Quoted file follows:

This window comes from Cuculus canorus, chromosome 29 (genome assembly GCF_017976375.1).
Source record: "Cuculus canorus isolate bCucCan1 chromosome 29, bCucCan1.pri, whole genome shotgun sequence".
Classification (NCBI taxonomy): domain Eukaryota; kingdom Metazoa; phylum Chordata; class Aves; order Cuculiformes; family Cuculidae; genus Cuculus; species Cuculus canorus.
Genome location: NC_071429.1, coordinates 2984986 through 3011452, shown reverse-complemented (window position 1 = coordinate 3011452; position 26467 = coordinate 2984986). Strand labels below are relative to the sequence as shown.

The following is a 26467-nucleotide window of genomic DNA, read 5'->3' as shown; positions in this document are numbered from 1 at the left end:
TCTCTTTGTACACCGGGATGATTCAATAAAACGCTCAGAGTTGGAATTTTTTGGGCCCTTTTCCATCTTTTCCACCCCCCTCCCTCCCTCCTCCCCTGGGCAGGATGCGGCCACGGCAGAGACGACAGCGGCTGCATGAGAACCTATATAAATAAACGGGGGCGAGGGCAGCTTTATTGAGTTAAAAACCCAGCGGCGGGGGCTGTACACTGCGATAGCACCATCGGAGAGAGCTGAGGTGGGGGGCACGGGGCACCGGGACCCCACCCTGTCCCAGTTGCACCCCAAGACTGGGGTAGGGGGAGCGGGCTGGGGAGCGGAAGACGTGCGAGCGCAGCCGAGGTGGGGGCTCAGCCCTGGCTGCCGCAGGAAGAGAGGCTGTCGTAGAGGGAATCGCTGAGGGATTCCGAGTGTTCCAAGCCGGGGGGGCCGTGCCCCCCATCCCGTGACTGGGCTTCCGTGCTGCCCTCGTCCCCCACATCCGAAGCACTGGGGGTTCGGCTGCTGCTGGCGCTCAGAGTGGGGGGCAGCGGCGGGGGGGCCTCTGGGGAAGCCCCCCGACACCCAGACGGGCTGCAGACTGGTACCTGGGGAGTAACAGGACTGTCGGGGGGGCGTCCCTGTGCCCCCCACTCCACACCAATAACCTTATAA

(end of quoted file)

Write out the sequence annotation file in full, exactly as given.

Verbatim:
This window comes from Cuculus canorus, chromosome 29 (genome assembly GCF_017976375.1).
Source record: "Cuculus canorus isolate bCucCan1 chromosome 29, bCucCan1.pri, whole genome shotgun sequence".
Classification (NCBI taxonomy): domain Eukaryota; kingdom Metazoa; phylum Chordata; class Aves; order Cuculiformes; family Cuculidae; genus Cuculus; species Cuculus canorus.
Genome location: NC_071429.1, coordinates 2984986 through 3011452, shown reverse-complemented (window position 1 = coordinate 3011452; position 26467 = coordinate 2984986). Strand labels below are relative to the sequence as shown.

The following is a 26467-nucleotide window of genomic DNA, read 5'->3' as shown; positions in this document are numbered from 1 at the left end:
TCTCTTTGTACACCGGGATGATTCAATAAAACGCTCAGAGTTGGAATTTTTTGGGCCCTTTTCCATCTTTTCCACCCCCCTCCCTCCCTCCTCCCCTGGGCAGGATGCGGCCACGGCAGAGACGACAGCGGCTGCATGAGAACCTATATAAATAAACGGGGGCGAGGGCAGCTTTATTGAGTTAAAAACCCAGCGGCGGGGGCTGTACACTGCGATAGCACCATCGGAGAGAGCTGAGGTGGGGGGCACGGGGCACCGGGACCCCACCCTGTCCCAGTTGCACCCCAAGACTGGGGTAGGGGGAGCGGGCTGGGGAGCGGAAGACGTGCGAGCGCAGCCGAGGTGGGGGCTCAGCCCTGGCTGCCGCAGGAAGAGAGGCTGTCGTAGAGGGAATCGCTGAGGGATTCCGAGTGTTCCAAGCCGGGGGGGCCGTGCCCCCCATCCCGTGACTGGGCTTCCGTGCTGCCCTCGTCCCCCACATCCGAAGCACTGGGGGTTCGGCTGCTGCTGGCGCTCAGAGTGGGGGGCAGCGGCGGGGGGGCCTCTGGGGAAGCCCCCCGACACCCAGACGGGCTGCAGACTGGTACCTGGGGAGTAACAGGACTGTCGGGGGGGCGTCCCTGTGCCCCCCACTCCACACCAATAACCTTATAA